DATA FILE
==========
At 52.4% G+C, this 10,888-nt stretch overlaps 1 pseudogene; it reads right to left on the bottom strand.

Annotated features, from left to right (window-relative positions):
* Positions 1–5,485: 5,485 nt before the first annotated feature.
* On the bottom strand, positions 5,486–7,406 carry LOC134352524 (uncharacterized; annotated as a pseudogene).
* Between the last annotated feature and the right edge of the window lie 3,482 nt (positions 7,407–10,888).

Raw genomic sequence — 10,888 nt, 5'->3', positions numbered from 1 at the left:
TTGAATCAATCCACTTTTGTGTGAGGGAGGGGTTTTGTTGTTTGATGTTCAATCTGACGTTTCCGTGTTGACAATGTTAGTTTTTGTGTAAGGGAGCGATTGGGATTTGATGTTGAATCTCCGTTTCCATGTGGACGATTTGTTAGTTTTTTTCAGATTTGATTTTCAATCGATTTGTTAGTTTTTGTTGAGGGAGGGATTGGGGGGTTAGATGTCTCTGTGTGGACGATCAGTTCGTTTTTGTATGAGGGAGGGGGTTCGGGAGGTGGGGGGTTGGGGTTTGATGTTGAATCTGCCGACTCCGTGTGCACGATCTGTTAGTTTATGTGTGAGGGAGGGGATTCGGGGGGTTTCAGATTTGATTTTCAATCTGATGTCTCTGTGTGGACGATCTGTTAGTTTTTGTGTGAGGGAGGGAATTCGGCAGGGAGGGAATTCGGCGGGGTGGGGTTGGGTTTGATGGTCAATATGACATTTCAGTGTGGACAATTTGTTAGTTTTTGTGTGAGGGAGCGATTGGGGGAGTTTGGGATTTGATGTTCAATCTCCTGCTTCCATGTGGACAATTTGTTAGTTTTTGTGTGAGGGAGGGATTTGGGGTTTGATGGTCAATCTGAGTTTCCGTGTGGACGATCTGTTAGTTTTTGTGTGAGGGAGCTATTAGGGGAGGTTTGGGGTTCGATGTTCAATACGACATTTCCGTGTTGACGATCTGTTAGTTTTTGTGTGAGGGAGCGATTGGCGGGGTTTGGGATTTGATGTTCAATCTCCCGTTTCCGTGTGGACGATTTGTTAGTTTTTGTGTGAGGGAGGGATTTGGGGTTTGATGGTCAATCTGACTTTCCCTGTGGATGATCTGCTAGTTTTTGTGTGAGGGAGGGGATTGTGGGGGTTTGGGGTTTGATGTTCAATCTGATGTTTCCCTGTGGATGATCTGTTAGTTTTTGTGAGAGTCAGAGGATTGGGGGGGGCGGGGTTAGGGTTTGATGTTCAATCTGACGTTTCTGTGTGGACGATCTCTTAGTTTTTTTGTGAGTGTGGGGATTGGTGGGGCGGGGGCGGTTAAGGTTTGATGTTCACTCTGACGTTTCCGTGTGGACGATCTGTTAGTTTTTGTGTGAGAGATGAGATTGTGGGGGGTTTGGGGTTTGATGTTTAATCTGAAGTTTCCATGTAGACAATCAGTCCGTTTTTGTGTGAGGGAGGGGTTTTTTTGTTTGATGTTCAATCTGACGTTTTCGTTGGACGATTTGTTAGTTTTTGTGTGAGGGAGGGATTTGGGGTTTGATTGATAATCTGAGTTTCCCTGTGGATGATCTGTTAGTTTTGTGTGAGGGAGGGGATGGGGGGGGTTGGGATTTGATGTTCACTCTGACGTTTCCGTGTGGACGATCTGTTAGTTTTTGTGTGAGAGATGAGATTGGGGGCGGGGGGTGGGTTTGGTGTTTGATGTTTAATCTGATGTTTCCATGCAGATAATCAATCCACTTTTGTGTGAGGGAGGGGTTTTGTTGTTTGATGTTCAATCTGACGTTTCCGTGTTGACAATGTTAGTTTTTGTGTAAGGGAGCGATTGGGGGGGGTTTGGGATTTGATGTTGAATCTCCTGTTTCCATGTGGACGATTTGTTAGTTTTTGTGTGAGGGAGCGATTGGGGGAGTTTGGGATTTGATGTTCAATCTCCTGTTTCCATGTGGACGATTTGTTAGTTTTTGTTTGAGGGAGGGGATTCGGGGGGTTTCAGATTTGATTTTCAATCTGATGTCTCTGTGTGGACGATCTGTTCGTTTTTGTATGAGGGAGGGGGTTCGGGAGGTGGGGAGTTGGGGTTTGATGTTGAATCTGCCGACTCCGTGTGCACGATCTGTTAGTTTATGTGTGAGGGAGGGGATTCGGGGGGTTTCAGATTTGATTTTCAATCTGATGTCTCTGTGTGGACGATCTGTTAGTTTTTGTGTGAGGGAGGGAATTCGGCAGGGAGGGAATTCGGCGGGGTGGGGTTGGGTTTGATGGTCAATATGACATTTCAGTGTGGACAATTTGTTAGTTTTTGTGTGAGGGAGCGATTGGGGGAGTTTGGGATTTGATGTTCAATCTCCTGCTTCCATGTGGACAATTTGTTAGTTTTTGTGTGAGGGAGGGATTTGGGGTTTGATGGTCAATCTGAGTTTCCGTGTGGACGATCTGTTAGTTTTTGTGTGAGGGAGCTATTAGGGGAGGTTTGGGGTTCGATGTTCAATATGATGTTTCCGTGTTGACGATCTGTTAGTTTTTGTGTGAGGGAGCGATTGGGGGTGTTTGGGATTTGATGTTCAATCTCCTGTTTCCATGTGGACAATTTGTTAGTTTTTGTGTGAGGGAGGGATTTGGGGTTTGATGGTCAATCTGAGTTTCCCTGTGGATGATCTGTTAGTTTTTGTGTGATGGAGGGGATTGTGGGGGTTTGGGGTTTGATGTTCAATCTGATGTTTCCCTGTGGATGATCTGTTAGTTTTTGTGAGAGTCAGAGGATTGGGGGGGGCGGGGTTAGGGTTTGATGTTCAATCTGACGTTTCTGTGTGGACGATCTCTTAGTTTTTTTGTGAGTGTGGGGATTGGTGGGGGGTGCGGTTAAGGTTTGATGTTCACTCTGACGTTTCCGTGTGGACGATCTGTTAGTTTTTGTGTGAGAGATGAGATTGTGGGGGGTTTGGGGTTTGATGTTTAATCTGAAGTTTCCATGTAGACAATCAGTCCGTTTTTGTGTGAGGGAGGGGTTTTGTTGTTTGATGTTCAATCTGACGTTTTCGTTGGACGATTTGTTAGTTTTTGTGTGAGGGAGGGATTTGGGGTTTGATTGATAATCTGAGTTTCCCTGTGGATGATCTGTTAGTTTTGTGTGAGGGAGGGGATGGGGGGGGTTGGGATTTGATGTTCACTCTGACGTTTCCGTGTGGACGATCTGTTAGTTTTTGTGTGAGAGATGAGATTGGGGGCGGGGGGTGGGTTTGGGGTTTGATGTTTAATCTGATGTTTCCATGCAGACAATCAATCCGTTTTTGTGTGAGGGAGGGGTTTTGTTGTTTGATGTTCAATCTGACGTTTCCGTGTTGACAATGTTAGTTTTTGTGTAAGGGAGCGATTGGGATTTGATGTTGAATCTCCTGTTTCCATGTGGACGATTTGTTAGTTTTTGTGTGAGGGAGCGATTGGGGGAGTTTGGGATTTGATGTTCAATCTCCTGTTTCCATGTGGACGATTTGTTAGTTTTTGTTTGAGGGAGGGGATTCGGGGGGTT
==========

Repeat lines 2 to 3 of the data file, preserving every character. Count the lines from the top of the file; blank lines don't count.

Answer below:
Annotated features, from left to right (window-relative positions):
* Positions 1–5,485: 5,485 nt before the first annotated feature.